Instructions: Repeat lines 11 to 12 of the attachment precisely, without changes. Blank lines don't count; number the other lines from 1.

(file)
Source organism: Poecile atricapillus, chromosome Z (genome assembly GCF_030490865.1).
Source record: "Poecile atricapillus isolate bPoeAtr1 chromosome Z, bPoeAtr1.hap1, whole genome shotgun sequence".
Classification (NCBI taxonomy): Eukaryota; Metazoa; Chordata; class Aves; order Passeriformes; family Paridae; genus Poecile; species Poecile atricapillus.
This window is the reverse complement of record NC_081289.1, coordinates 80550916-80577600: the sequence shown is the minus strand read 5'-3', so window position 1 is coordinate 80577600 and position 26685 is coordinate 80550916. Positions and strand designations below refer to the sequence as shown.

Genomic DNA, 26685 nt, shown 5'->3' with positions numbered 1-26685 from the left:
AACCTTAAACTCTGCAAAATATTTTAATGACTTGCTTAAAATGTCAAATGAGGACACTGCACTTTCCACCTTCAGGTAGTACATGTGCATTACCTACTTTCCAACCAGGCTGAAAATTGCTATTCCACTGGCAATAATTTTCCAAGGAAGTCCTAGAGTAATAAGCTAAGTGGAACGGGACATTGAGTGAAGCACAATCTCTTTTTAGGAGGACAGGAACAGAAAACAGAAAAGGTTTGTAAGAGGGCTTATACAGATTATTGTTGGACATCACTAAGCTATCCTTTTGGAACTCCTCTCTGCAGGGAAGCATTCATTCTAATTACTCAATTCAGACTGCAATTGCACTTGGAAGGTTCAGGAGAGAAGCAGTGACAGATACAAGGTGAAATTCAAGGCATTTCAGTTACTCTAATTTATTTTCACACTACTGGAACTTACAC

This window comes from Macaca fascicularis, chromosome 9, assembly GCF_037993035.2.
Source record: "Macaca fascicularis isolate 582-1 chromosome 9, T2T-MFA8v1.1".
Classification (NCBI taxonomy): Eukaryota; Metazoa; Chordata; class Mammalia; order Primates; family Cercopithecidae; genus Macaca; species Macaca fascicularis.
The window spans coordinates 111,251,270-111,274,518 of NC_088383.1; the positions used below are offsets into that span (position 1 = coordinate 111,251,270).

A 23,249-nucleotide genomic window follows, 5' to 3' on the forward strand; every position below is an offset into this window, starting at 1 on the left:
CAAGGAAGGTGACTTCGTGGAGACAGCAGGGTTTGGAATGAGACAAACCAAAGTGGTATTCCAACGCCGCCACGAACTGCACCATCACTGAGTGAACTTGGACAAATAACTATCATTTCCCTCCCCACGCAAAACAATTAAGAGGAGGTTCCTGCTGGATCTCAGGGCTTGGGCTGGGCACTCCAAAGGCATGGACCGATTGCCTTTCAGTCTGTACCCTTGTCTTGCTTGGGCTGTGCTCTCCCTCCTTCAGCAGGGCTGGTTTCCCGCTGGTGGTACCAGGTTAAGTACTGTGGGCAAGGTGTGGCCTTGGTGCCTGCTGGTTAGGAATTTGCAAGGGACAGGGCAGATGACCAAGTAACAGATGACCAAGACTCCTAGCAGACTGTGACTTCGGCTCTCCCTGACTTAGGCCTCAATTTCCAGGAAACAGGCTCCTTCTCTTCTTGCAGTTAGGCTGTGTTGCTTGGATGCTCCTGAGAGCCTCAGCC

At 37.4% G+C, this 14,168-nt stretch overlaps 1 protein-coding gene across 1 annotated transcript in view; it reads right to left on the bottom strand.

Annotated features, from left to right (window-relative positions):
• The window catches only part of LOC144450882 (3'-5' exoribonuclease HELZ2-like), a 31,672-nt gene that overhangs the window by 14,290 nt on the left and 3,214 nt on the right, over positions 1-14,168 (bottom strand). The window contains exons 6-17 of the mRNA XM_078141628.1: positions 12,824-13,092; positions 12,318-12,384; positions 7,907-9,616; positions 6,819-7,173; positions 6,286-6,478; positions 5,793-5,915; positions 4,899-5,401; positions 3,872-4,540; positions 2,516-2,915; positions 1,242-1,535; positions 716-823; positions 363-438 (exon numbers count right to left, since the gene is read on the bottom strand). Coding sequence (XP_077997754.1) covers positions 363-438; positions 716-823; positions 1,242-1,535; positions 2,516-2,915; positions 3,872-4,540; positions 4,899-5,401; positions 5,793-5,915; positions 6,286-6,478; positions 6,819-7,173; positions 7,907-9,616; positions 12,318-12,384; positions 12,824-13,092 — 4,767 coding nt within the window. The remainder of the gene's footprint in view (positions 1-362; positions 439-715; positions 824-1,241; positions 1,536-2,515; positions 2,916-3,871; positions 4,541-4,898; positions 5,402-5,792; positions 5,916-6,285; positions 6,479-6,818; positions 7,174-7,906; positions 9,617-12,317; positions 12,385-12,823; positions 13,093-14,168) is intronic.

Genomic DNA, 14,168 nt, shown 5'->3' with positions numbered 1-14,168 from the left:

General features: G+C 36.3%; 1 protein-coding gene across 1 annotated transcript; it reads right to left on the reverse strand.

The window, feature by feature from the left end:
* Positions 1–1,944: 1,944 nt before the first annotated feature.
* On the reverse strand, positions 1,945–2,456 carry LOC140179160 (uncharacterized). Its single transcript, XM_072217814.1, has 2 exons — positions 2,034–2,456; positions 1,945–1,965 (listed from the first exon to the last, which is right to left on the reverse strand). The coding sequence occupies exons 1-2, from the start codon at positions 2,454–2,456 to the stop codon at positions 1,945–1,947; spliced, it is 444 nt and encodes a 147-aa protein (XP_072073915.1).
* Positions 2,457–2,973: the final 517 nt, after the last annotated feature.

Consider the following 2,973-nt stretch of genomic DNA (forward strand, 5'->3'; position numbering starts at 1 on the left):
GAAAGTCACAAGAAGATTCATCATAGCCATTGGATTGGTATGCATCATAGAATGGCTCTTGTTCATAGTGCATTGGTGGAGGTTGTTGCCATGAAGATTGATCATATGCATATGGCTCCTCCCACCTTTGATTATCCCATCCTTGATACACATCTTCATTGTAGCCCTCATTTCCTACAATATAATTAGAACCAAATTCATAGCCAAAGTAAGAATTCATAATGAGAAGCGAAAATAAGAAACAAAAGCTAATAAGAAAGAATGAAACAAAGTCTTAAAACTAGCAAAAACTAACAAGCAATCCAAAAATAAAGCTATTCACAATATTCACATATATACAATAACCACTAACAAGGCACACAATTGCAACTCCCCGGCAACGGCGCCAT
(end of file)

A 23,249-nucleotide genomic window follows, 5' to 3' on the forward strand; every position below is an offset into this window, starting at 1 on the left:
CAAGGAAGGTGACTTCGTGGAGACAGCAGGGTTTGGAATGAGACAAACCAAAGTGGTATTCCAACGCCGCCACGAACTGCACCATCACTGAGTGAACTTGGACAAATAACTATCATTTCCCTCCCCACGCAAAACAATTAAGAGGAGGTTCCTGCTGGATCTCAGGGCTTGGGCTGGGCACTCCAAAGGCATGGACCGATTGCCTTTCAGTCTGTACCCTTGTCTTGCTTGGGCTGTGCTCTCCCTCCTTCAGCAGGGCTGGTTTCCCGCTGGTGGTACCAGGTTAAGTACTGTGGGCAAGGTGTGGCCTTGGTGCCTGCTGGTTAGGAATTTGCAAGGGACAGGGCAGATGACCAAGTAACAGATGACCAAGACTCCTAGCAGACTGTGACTTCGGCTCTCCCTGACTTAGGCCTCAATTTCCAGGAAACAGGCTCCTTCTCTTCTTGCAGTTAGGCTGTGTTGCTTGGATGCTCCTGAGAGCCTCAGCC